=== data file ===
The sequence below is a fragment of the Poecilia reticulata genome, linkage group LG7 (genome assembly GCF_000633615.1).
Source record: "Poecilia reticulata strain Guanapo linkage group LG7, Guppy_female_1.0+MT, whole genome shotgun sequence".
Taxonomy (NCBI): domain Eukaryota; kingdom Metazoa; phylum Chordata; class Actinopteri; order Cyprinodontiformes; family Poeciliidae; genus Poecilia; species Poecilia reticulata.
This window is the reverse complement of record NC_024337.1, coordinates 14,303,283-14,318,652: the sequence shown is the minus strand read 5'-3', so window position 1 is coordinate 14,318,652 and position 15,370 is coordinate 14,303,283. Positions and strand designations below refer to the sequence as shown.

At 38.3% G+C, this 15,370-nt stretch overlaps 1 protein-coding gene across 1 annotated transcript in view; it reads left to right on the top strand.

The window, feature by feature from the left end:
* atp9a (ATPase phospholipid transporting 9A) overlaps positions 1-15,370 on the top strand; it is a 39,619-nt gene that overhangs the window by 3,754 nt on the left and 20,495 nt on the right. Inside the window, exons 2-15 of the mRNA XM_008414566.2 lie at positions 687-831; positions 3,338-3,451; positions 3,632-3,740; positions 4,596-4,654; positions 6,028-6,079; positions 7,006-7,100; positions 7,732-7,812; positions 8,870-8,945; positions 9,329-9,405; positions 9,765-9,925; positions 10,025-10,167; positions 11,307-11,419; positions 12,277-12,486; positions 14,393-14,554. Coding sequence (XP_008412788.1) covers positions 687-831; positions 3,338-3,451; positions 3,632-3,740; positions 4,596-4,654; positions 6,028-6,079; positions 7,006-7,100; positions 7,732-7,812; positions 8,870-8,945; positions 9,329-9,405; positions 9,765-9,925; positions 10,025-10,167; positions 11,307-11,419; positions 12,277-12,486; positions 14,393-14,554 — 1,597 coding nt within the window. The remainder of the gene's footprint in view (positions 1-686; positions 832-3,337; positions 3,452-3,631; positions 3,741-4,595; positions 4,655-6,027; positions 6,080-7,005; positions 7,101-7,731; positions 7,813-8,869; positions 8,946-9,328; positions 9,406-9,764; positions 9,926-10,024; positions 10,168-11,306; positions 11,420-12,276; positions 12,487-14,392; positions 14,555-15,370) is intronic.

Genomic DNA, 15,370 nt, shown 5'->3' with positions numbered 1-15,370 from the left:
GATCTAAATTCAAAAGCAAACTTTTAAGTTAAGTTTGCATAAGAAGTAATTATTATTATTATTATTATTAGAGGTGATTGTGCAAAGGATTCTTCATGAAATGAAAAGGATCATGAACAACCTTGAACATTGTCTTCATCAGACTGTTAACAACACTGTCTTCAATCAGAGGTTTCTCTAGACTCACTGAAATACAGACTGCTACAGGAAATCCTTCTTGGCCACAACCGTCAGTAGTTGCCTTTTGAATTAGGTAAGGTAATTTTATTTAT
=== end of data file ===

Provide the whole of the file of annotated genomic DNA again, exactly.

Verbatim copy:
The sequence below is a fragment of the Poecilia reticulata genome, linkage group LG7 (genome assembly GCF_000633615.1).
Source record: "Poecilia reticulata strain Guanapo linkage group LG7, Guppy_female_1.0+MT, whole genome shotgun sequence".
Taxonomy (NCBI): domain Eukaryota; kingdom Metazoa; phylum Chordata; class Actinopteri; order Cyprinodontiformes; family Poeciliidae; genus Poecilia; species Poecilia reticulata.
This window is the reverse complement of record NC_024337.1, coordinates 14,303,283-14,318,652: the sequence shown is the minus strand read 5'-3', so window position 1 is coordinate 14,318,652 and position 15,370 is coordinate 14,303,283. Positions and strand designations below refer to the sequence as shown.

At 38.3% G+C, this 15,370-nt stretch overlaps 1 protein-coding gene across 1 annotated transcript in view; it reads left to right on the top strand.

The window, feature by feature from the left end:
* atp9a (ATPase phospholipid transporting 9A) overlaps positions 1-15,370 on the top strand; it is a 39,619-nt gene that overhangs the window by 3,754 nt on the left and 20,495 nt on the right. Inside the window, exons 2-15 of the mRNA XM_008414566.2 lie at positions 687-831; positions 3,338-3,451; positions 3,632-3,740; positions 4,596-4,654; positions 6,028-6,079; positions 7,006-7,100; positions 7,732-7,812; positions 8,870-8,945; positions 9,329-9,405; positions 9,765-9,925; positions 10,025-10,167; positions 11,307-11,419; positions 12,277-12,486; positions 14,393-14,554. Coding sequence (XP_008412788.1) covers positions 687-831; positions 3,338-3,451; positions 3,632-3,740; positions 4,596-4,654; positions 6,028-6,079; positions 7,006-7,100; positions 7,732-7,812; positions 8,870-8,945; positions 9,329-9,405; positions 9,765-9,925; positions 10,025-10,167; positions 11,307-11,419; positions 12,277-12,486; positions 14,393-14,554 — 1,597 coding nt within the window. The remainder of the gene's footprint in view (positions 1-686; positions 832-3,337; positions 3,452-3,631; positions 3,741-4,595; positions 4,655-6,027; positions 6,080-7,005; positions 7,101-7,731; positions 7,813-8,869; positions 8,946-9,328; positions 9,406-9,764; positions 9,926-10,024; positions 10,168-11,306; positions 11,420-12,276; positions 12,487-14,392; positions 14,555-15,370) is intronic.

Genomic DNA, 15,370 nt, shown 5'->3' with positions numbered 1-15,370 from the left:
GATCTAAATTCAAAAGCAAACTTTTAAGTTAAGTTTGCATAAGAAGTAATTATTATTATTATTATTATTAGAGGTGATTGTGCAAAGGATTCTTCATGAAATGAAAAGGATCATGAACAACCTTGAACATTGTCTTCATCAGACTGTTAACAACACTGTCTTCAATCAGAGGTTTCTCTAGACTCACTGAAATACAGACTGCTACAGGAAATCCTTCTTGGCCACAACCGTCAGTAGTTGCCTTTTGAATTAGGTAAGGTAATTTTATTTAT